Zambia’s Best Kept Secret.
The Luapula Province could easily be defined as Zambia’s best kept tourism secret.
This province has such a picturesque landscape that holds the largest concentration of major waterfalls, wetlands, and lakes in Zambia.
The whole province is literally a water-full haven of adventure that deserves its spot in the narrative of Zambia’s tourism. Here are a few gems I have experienced in the province, and these are not even the only ones out there.
The Samfya Beach on Lake Bangweulu
Samfya lies along the highway leading to Mansa, the provincial capital of Luapula province. The small town provides an entree for visitors to enjoy the place where the water meets the sky, the Lake Bangweulu. Samfya offers fishing opportunities, access to boats that sail further into the lake, but it is best known for having one of the finest inland beaches that Central Africa has to offer.
Located about 40 kms north of Mansa lies the Mumbuluma Falls. The Mumbuluma is one of the more visitor-friendly waterfalls as it is not much of a hustle to explore because it has two successive cascades with shorter drops and shallow pools which makes for a thrilling jump, swim or even a shower of sorts under the falls.
After you leave the Mumbuluma falls and drive past the Musonda Falls heading north, you will see the Luapula river cascading almost as a series of rapids that culminate into the Mambilima falls.
The Mambilima Falls is the smallest of the falls I have seen in the Luapula province, but it is so serene and graceful.
I especially appreciated that the Mambilima does not make a big splash, but the current is still so strong as can be seen from the Luapula River flowing downstream, heading toward its mouth at Lake Mweru.
Lake Mweru lies on the northern end of the Luapula Province and forms part of the border with the Democratic Republic of Congo (DRC). It is also the mouth of the Luapula River which originates from Lake Bangweulu and the known source of the Luvua river which flows into the DRC. Lake Mweru is rich in aquatic life with some yummy tasting fish and sightings of crocodiles and hippos much further inland. There are several islands on the lake and its banks are largely unspoiled with settlements and fishing boats dotted around.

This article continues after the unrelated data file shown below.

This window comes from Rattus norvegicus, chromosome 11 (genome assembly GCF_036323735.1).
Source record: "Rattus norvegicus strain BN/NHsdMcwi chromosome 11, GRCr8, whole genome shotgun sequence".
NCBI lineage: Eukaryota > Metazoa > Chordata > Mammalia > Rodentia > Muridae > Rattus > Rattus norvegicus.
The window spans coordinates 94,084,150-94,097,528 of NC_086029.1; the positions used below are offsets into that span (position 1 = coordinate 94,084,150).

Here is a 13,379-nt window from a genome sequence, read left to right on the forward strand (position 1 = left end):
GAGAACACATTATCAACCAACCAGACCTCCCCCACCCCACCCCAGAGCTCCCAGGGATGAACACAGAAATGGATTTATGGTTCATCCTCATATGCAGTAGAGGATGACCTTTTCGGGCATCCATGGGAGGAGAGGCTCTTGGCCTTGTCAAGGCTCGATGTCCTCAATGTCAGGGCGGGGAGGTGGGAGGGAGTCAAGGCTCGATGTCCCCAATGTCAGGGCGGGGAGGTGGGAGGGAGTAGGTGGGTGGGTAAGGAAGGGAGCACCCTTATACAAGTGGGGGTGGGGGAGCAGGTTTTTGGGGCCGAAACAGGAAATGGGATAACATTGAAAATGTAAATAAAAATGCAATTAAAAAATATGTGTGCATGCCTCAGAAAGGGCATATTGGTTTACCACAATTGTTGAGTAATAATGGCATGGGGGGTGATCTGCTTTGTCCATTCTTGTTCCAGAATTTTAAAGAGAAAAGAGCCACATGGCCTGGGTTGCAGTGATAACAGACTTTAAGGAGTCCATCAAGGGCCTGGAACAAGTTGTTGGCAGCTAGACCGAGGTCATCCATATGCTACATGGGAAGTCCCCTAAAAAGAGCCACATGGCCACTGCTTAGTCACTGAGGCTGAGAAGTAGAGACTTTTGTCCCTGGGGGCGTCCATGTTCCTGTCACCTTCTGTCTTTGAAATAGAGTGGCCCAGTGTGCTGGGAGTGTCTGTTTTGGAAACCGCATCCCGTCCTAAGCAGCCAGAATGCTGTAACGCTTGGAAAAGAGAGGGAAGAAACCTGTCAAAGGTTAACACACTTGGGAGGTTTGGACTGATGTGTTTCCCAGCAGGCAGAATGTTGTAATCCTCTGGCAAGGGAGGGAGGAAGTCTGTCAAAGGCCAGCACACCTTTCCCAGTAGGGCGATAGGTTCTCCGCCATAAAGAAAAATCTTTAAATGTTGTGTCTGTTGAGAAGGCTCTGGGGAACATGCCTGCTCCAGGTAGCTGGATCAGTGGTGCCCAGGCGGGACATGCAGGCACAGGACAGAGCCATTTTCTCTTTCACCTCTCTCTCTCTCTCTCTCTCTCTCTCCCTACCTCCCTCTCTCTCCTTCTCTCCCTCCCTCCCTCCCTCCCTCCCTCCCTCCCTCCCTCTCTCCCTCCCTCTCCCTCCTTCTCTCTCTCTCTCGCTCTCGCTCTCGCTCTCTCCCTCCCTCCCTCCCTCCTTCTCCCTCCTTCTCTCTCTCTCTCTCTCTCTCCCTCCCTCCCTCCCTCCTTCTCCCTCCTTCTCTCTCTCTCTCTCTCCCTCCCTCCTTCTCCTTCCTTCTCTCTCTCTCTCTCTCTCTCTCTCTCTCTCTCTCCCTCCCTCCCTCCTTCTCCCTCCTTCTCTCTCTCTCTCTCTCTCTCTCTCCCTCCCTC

50kms east of Lake Mweru lies the Ntumbacushi Falls, formed by the flow of the Ng’ona river. Ntumbachushi is preceded by three smaller cascades upstream which eventually give way to the main waterfall that has two grand fronts. I was able to see both sides on my recent visit, but I could only imagine how beautiful it looks when the two fronts merge at the peak of the rain season. I loved how captivating it was to experience the different sides to this river through the series of waterfalls because it offered more than I initially expected. The Ng’ona is a river that keeps on giving, even as it flows into the reed laden Luapula valley in the horizon.
The Lumangwe is one of the larger falls in the Luapula province. As you drive to the waterfalls, you will get to cross a truss bridge over the Kalungwishi river, which forms the boundary between the Luapula province and the Northern province at most points. At the time of my visit, I was able to see the smoke rising from the Lumangwe falls right from the parking lot and I was overjoyed to behold what felt like miniature version of the majestic Mosi-Oa-Tunya, with the same design of handrails / viewing point boundaries
Unlike the Mosi-Oa-Tunya, the Lumangwe Falls has a healthy supply of water throughout the year as there is a high concentration of water bodies in the region that feeds the major rivers. The Lumangwe has three focal viewing points that give different experiences; one at the top of the falls right before the plunge, another near the car park which gives a180 degree view of the waterfalls and the boiling point view which showcases the sheer brilliance of the waterfall.
The Kabwelume Falls lies just downstream from the Lumangwe falls, also on the Kalungwishi river. The stone-laden area from the parking lot transitions into wooden foot bridges that cross several streams before you eventually get to the breath-taking view of this majestic waterfall.
This scene is the stuff of imagination! I never ever thought it would look this surreal and dreamy, this waterfall is truly enchanting to experience. The waterfall is uniquely shaped with the extreme right section having two steps of water falling and the left section of the waterfall having almost three separate sections of water all cascading into an almost horseshoe-shaped depression below the viewing plateau. I was gleefully drenched by an unending gentle haze of ‘smoke’ from the different sides of the waterfall, I could not help but stand in reverent awe at the grandeur of this piece of paradise.
The Luapula province is also home to the rich traditions of the descendants of Lunda empire as it plays host to the Kwanga festival in Samfya and the Umutomboko traditional ceremony in Mwansabombwe. The Umutomboko is held toward the end of July and celebrates the triumph of the Lunda people as they crossed into Zambia from the Democratic Republic of Congo.
Words and images by Bongani B. Kumar